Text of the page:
Tyne Valley Film Festival is nigh...
And let’s start at Hexham’s Forum Cinema because they’ve really pulled some cinematic rabbits out of hats for their line-up this year. To open their programme they’re turning the clock back to 1937, when the cinema first opened, with a screening of George Formby’s knockabout comedy Keep Your Seats, Please, which – get this! – was the very first film they screened. The night will also include a brief talk about the history of the cinema from the Hexham Local History Society.
It won’t be the earliest work screened during the festival, however. We’re also being treated to The Marvellous Mabel Normand, a package of short films from the leading lady of silent film comedy. An extraordinary performer from the anarchic days of Mack Sennett’s Keystone company this showing sees her outshining the likes of Charlie Chaplin, Fatty Arbuckle and a young Oliver Hardy.
A silent film dealing with rather more serious matters is Shoes (1916). This features a remarkably subtle performance from Mary MacLaren playing a young shop assistant who is the sole wage earner for a family of six in Los Angeles. This fascinating time capsule of urban working-class life will follow an illustrated lecture from silent film critic and expert Pamela Hutchinson.
Some classic foreign films are also part of the programme at the Forum including former Crack Film of the Month, Rams (2015). This tells the tale of a hard-drinking Icelandic farmer and his estranged brother who are forced to band together to save their flocks of sheep from the authorities who want the animals destroyed.
Justly considered one of the classics of New German Cinema is The German Sisters (1981). Based on the real-life story of the Enslein sisters, it is the purest expression of director Margarethe Von Trotta’s combination of the personal and the political.
Pioneering director Agnès Varda eloquently captures Paris in the sixties in Cleo from 5 to 7 (1962) a real-time portrait of a singer set adrift in the city as she awaits test results of a biopsy. A chronicle of the minutes of one woman’s life this New Wave classic is a spirited mix of vérité and melodrama.
Of course, Hollywood hasn’t been elbowed out entirely and one of my favourite films of the 1940s gets a screening in the shape of Alfred Hitchcock’s Rebecca (1940). Based on Daphne du Maurier’s novel of the same name the film stars Joan Fontaine and Laurence Olivier and tells the story of a young woman who marries a widower only to find out that she must live in the shadow of his former wife who died mysteriously several years earlier.
Among the other highlights to look out for at The Forum are Britain on Film: LGBT Britain (a documentary looking at representations of homosexuality on film from 1909 to 1994); Hexham on Film (archive footage of the town); and A Couple of Down and Outs (another silent classic from 1923).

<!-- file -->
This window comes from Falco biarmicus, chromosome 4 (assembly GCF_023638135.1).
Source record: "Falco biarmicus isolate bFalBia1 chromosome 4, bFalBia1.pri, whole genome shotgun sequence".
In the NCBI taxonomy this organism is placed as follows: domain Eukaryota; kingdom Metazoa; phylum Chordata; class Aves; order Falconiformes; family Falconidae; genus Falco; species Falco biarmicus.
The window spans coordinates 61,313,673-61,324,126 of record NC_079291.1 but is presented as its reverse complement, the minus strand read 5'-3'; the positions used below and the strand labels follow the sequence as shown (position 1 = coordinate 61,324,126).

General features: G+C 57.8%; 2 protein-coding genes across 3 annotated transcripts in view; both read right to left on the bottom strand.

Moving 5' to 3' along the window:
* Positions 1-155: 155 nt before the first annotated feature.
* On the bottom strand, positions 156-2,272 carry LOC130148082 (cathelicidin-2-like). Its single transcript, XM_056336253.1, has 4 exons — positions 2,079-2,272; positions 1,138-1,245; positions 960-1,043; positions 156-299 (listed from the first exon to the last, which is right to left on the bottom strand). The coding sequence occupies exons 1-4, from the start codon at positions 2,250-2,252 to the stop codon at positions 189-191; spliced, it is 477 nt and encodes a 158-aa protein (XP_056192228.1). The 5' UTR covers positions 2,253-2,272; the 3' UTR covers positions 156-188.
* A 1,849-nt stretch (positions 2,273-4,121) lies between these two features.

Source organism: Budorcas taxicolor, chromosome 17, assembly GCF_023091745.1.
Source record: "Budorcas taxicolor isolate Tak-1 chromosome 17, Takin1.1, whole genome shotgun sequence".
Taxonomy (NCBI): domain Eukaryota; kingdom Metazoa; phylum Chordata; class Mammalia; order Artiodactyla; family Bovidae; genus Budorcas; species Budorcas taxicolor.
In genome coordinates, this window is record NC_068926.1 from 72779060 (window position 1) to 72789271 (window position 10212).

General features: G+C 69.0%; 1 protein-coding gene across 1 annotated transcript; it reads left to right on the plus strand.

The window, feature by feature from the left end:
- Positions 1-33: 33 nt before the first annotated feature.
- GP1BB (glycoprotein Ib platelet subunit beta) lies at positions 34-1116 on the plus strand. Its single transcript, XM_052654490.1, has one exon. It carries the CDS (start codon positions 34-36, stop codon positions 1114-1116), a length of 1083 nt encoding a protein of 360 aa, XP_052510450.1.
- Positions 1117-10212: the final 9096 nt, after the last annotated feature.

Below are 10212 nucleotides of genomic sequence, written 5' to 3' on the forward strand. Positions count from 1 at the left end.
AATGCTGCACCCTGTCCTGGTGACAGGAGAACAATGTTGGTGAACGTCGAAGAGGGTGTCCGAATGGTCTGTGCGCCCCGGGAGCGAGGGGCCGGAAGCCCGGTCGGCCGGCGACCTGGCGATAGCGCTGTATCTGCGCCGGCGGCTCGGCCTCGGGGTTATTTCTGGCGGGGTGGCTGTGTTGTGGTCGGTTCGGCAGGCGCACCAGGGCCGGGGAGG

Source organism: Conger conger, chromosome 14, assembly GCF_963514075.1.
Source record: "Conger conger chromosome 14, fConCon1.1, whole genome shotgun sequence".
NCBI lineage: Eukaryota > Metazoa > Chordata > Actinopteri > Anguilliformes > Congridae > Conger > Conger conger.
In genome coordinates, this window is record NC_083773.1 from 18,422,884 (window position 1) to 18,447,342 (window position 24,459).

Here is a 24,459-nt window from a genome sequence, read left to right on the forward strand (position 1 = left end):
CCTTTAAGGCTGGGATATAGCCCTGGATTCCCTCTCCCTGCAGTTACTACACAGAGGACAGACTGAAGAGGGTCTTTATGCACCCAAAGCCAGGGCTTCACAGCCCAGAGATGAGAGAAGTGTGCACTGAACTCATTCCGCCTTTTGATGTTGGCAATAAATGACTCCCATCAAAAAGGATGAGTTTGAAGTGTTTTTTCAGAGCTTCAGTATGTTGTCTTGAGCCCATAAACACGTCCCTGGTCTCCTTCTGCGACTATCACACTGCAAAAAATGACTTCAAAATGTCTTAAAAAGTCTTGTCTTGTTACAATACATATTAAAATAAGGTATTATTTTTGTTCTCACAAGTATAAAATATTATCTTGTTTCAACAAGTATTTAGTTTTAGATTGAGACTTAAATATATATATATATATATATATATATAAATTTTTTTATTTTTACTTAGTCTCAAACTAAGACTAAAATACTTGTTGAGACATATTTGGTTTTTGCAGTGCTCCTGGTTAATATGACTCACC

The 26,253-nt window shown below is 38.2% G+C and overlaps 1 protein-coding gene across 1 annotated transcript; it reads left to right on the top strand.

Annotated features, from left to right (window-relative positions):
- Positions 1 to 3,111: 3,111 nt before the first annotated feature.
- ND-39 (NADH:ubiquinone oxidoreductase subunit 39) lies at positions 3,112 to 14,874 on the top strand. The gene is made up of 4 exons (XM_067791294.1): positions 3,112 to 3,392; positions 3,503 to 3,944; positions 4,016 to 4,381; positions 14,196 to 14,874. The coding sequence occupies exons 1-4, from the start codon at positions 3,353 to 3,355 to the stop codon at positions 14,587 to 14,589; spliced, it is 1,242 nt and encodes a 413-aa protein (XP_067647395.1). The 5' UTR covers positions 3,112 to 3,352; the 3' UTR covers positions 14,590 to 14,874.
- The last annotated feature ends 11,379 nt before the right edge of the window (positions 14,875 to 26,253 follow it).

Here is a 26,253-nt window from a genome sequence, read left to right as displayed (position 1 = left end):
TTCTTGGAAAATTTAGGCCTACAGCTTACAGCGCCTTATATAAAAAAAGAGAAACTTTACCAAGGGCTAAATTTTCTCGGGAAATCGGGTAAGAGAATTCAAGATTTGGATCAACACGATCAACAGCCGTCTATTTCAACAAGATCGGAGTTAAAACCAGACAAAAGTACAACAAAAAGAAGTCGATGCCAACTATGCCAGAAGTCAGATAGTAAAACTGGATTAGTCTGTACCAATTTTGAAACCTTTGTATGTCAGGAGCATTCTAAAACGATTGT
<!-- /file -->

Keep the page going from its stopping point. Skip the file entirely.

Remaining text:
The festival will also spread itself across the Tyne Valley with screenings at a diverse range of venues with some real crackers lined-up including The Passion of Joan of Arc (1928) at Hexham Abbey. One of the greats of the silent era this features an extraordinary performance by Renée Jeanne Falconetti in the title role. The screening will include live improvised organ accompaniment by Jonathan Eyre.
Another of the silent era’s blockbusters arrives in the shape of Fritz Lang’s Metropolis (1927) showing at the General Havelock Inn. Lang’s vision of a futuristic society, where workers toil for their domineering overseers, has proved an immeasurable influence on science-fiction filmmaking.
There will be more classic science fiction with Things To Come (1936 - pictured) at the Haydon Old Church. After a decades long second world war, an attempt is made to rebuild civilisation and conquer space travel in a film which, for its time, featured ground-breaking special effects.
One of my very favourite films, The Third Man (1949), will be screened at The Vault. This sees Joseph Cotton on the hunt for Orson Welles in post-war Vienna in Carol Reed’s celebrated film noir which is often touted as the greatest British film of all time. I’m not arguing.
One of the best book shops in the region, Forum Books in Corbridge, will also be getting in on the act with a screening of Martin Scorsese’s Hugo (2011), which tells the story of a boy who lives alone in the Gare Montparnasse railway station in Paris in the 1930s. The film is suffused with a magical air and contains plenty of nods back to the earliest days of cinema.
We haven’t mentioned every film that is being screened during this festival so be sure to check out the website below for details on all of the screenings as well as times and ticket information.Tyne Valley Film Festival, Friday 22-Sunday 31 March. forumhexham.com